rainbow seen from earth. Then did Odin and Tyr and
Baldur step out on the bridge. Thor followed, but
before his foot was placed on the bridge, Heimdall laid
his hand upon him.
"The others may go, but you may not go that way, Thor,"
"What? Would you, Heimdall, hold me back?" said Thor.
"Yes, for I am Keeper of the Way to the Norns," said
Heimdall. "You with the mighty hammer you carry are
too weighty for this way. The bridge I guard would
break under you, Thor with the hammer."
"Nevertheless I will go visit the Norns with Odin and
my comrades," said Thor.
"But not this way, Thor," said Heimdall. "I will not
let the bridge be broken under the weight of you and
your hammer. Leave your hammer here with me if you
would go this way."
"No, no," said Thor. "I will not leave in any one's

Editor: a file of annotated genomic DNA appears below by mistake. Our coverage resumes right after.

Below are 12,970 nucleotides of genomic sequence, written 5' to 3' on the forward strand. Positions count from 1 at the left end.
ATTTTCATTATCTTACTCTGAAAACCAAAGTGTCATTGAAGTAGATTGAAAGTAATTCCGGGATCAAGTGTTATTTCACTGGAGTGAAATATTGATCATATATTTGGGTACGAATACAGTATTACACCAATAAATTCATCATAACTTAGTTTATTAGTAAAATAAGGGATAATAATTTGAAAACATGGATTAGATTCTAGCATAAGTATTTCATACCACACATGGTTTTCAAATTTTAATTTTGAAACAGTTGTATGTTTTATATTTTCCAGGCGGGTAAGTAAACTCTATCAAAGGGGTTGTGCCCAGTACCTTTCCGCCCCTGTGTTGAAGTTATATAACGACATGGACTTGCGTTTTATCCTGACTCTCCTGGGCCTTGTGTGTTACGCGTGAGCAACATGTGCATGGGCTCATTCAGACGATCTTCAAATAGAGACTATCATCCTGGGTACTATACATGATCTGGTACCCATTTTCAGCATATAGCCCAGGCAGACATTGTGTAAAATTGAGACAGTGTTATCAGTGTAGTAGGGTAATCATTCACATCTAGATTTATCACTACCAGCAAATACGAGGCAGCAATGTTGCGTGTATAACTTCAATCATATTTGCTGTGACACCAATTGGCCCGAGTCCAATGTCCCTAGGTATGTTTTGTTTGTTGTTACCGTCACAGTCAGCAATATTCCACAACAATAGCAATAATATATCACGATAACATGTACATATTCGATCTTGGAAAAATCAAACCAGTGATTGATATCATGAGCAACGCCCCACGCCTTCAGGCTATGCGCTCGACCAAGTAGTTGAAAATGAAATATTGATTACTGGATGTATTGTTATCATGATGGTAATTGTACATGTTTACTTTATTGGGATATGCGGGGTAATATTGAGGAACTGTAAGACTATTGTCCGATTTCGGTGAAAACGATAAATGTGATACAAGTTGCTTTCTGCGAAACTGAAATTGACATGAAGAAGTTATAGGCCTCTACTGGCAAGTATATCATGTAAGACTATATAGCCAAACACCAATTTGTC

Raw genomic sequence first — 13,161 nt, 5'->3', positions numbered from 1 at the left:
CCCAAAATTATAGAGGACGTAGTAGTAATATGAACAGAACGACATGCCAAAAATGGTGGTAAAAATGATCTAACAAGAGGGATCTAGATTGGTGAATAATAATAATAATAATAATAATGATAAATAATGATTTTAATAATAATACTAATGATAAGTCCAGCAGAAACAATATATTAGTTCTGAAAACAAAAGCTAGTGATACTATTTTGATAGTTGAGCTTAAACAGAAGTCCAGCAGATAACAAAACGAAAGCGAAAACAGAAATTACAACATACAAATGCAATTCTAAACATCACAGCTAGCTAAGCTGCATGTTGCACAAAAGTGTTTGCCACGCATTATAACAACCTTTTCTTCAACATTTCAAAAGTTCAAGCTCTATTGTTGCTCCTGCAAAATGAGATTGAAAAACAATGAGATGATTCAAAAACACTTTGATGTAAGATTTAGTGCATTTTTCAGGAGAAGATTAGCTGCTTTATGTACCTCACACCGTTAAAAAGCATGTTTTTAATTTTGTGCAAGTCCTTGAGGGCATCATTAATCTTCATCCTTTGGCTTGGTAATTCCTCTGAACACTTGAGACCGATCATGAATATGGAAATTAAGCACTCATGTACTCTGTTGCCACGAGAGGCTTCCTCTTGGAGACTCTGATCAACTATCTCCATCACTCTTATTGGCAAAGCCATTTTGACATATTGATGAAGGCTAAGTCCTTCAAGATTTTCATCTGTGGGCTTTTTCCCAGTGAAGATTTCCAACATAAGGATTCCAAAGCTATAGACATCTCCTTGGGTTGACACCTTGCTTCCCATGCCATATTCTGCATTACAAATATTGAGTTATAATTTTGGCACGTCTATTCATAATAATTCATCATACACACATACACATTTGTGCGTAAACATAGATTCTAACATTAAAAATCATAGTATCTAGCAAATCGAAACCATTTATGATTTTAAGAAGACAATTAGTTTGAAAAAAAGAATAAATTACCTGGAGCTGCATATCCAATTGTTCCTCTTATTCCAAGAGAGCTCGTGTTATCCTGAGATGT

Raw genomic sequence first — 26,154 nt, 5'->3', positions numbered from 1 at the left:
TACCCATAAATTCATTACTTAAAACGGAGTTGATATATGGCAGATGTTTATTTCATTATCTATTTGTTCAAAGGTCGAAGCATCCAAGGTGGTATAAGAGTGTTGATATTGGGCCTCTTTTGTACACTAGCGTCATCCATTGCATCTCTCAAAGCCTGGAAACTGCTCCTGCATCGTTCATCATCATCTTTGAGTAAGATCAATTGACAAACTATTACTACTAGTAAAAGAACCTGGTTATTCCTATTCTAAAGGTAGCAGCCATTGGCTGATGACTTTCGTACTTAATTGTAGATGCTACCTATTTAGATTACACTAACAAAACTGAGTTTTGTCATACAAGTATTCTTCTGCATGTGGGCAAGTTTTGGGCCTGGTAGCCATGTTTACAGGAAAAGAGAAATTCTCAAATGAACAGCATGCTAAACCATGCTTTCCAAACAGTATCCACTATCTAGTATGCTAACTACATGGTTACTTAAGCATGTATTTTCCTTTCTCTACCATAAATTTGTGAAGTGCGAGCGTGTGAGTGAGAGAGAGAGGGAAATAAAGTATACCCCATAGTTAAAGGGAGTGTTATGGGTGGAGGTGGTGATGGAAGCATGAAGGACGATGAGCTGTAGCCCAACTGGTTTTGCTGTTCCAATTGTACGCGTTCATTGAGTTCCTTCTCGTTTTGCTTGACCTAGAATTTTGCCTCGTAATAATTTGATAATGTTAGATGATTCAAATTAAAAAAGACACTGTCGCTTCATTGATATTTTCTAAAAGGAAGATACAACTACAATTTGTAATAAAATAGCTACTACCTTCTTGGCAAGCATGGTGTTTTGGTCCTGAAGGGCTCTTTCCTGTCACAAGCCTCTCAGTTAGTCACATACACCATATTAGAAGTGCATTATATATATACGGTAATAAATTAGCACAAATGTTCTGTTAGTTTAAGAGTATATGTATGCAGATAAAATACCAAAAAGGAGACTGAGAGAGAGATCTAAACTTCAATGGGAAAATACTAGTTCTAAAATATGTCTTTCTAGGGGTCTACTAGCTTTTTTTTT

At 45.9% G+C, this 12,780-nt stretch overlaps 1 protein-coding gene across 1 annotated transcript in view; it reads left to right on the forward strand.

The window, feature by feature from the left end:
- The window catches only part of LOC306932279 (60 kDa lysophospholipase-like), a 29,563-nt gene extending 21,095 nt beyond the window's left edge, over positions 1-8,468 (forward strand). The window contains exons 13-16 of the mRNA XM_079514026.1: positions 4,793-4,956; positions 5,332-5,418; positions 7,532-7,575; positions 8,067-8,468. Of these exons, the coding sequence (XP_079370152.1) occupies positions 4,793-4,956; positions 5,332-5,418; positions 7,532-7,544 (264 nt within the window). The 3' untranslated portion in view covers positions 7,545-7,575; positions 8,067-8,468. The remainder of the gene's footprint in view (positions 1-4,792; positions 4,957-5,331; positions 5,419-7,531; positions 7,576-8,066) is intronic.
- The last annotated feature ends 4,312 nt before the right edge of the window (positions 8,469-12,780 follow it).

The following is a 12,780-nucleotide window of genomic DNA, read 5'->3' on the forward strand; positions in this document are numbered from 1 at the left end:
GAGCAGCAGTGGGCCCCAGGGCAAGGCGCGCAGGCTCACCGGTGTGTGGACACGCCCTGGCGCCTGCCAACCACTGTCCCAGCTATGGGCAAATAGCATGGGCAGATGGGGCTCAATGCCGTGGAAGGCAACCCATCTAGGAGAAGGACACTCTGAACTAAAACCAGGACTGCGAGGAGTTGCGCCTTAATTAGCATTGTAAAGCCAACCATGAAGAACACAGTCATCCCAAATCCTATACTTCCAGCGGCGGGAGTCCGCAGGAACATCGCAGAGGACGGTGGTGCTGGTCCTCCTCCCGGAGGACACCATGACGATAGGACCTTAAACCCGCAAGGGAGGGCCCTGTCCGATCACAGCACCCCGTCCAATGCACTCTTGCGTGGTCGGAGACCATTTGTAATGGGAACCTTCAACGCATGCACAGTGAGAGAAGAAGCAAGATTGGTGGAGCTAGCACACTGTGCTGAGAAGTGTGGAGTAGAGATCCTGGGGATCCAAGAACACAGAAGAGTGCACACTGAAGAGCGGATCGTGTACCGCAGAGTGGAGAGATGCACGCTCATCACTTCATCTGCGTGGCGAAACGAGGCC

charge the hammer that defends Asgard. And I may not be
turned back from going with Odin and my comrades."
"There is another way to Urda's Well," said Heimdall.
"Behold these two great Cloud Rivers, Körmt and
Ermt. Canst thou wade through them? They care cold and
suffocating, but they will bring thee to Urda's Well,
where sit the three holy Norns."
 Thor looked out on the two great rolling rivers of
cloud. It was a bad way for one to go, cold and
suffocating. Yet if he went that way he could keep on
his shoulder the hammer which he would not leave in
another's charge. He stept out into the Cloud River
that flowed by the Rainbow Bridge, and with his hammer
upon his shoulder he went struggling on to the other
Odin, Tyr, and Baldur were beside Urda's Well when Thor
came struggling out of the Cloud River, wet and
choking, but with his hammer still upon his shoulder.
There stood Tyr, upright and handsome, leaning on his
sword that was inscribed all over with magic runes;
there stood Baldur, smiling, with his head bent as he
listened to the murmur of the two fair swans; and there
stood Odin All-Father, clad in his blue cloak fringed
with golden stars, without the eagle-helmet upon his
head, and with no spear in his hands.
The three Norns, Urda, Verdandi, and Skulda, sat beside
the well that was in the hollow of the great root of